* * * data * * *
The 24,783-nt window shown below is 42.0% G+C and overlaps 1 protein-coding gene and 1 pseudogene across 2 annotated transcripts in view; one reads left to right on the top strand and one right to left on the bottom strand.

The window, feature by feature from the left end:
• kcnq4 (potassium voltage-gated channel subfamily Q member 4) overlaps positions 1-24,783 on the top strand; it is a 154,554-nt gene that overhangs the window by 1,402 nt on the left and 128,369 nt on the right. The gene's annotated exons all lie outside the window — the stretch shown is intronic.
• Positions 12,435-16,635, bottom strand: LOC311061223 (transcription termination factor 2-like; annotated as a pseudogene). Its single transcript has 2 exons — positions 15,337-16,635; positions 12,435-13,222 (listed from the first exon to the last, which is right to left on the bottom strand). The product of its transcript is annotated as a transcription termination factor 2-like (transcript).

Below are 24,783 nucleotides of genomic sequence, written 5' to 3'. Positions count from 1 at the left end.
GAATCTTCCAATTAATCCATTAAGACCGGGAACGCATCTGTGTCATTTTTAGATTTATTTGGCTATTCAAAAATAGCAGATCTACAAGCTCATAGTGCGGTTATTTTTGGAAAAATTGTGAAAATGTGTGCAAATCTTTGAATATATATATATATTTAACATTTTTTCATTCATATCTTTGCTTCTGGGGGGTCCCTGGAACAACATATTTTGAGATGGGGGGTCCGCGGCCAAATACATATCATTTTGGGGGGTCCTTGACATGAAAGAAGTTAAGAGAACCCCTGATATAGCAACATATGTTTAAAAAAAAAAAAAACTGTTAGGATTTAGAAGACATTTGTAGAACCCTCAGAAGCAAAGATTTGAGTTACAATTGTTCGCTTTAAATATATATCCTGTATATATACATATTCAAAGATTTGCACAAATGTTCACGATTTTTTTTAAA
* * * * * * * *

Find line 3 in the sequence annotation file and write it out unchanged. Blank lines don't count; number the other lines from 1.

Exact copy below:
• kcnq4 (potassium voltage-gated channel subfamily Q member 4) overlaps positions 1-24,783 on the top strand; it is a 154,554-nt gene that overhangs the window by 1,402 nt on the left and 128,369 nt on the right. The gene's annotated exons all lie outside the window — the stretch shown is intronic.